Once into the second half, Australia began to exert its dominance as Denmark became tentative. A loss to Australia would mean Denmark would need to beat France in their final game and obviously wanted to avoid that. Sadly, Australia could not make the breakthrough, with substitute Daniel Arzani providing the best two opportunities: one a cross that slipped through the penalty box untouched, and later a shot himself from a tight angle after a burst down the wing. Another cross might have been beneficial there. Then there were other lost opportunities through the recurring problem of errant passing and poor decision making. For Denmark, a tangle between Trent Sainsbury and Andreas Cornelius could have been a possible VAR intervention for another penalty. Cornelius managed to stay on his feet, and pass to Pione Sisto for a shot just wide.

Van Marwijk fielded the same starting line-up again, and made similar substitutions, notably leaving Tim Cahill on the bench. When Australia really was needing a moment of magic, it seemed strange that Tomi Juric was used instead of Cahill. While the team has played well in both games, clearly up front isn’t potent enough. Tom Rogic can’t shoot while Robbie Kruse is too slow. Leckie has been dangerous out wide only to be let down by a lack of support for his creativity. That’s where a Cahill just pops up to nod one in. Even his presence alone benefits the team, as he’ll draw defenders and inspire more confidence. The only issue against Peru should be whether Cahill, with barely any club time in the last few months, starts the game or comes on in the second half. The chorus among fans and many commentators is at least make sure he gets a run. Instead of Kruse, it’s worthwhile to give Arzani a go from the start too. He’s trickier, and faster.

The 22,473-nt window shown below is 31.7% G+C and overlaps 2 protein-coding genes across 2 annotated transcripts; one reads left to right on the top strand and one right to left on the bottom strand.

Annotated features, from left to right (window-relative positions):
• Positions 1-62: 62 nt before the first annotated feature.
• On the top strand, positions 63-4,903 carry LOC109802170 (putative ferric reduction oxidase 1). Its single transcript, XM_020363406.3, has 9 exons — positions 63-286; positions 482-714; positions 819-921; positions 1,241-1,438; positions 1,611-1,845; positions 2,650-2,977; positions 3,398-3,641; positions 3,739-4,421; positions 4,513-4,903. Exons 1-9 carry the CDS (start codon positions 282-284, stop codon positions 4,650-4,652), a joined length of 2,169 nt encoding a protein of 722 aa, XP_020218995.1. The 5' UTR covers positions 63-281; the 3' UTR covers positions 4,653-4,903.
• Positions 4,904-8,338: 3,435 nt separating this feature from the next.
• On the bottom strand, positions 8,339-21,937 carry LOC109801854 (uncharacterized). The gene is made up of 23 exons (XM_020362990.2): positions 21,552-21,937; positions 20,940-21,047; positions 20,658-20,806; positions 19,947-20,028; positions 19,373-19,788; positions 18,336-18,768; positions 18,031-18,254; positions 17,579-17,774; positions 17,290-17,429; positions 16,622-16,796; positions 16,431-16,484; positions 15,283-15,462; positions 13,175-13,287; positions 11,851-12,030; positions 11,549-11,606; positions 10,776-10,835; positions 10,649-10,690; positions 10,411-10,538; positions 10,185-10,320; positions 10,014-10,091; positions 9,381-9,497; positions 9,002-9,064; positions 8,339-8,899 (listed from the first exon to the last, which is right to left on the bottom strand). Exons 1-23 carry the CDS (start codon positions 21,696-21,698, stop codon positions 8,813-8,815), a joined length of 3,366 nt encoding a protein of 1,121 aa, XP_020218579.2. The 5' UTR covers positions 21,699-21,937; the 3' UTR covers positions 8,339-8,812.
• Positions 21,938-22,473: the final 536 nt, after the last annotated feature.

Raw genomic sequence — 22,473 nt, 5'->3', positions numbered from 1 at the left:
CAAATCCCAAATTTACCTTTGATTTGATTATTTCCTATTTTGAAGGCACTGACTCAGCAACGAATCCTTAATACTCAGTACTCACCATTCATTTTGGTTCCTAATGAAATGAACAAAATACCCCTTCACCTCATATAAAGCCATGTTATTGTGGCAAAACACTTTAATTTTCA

As noted, the VAR was active again, and successful again. Of course, in the bizarro world of SBS’s World Cup coverage, VAR was another misuse and wrong use. Despite Poulsen clearly blocking a goal-bound header with his arm, for Craig Foster, it wasn’t a penalty, with his primary reasoning is if it was Australia infringed, would we be happy? Yes! Just like with the Griezmann penalty against France. Rational Australians want the rules applied fairly and consistently, not on potential feelings of indignation. Then in the Brazil vs Costa Rica match, Neymar reacted to a touch, threw himself to the ground, and somehow Foster deems Neymar was impeded so it’s a penalty. Meanwhile, Griezmann was clearly impeded and he says no penalty? VAR doesn’t decide or overturn anything either. It advises the referee to check the replay, then he decides. The only issue with VAR is that perhaps it doesn’t intervene enough. No doubt it will be reviewed after the tournament, and possibly one idea is the referee asks for a review, rather than rely on VAR itself to intervene.

– Australia plays Peru on Tuesday night 26 June at midnight (00:00 27 June). France vs Denmark is at the same time.

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Russia 2018 – France vs Australia Review & VAR Controversy

Russia 2018 – France vs Australia Review & VAR Controversy

18 June 2018

Australia got the job done against France in their opening game at the 2018 World Cup in Russia. Despite the 2-1 loss, the broader aim is qualifying for the knockout phase from the group, and with that, against by far the group’s strongest team, the primary aim was of damage minimisation. While a draw would obviously be better, or even to snag a win, the most realistic and critical outcome was goal difference. The 4-0 hammering to Germany in 2010 cost the Socceroos a spot in the next round, while the experimental 2014 team lost 3-1 to Chile – effectively ending their campaign when Netherlands and Spain were still to follow.

Mile Jedinak scores a penalty for Australia against France at World Cup Russia 2018

Mile Jedinak scores a penalty for Australia against France. Image: fifa.com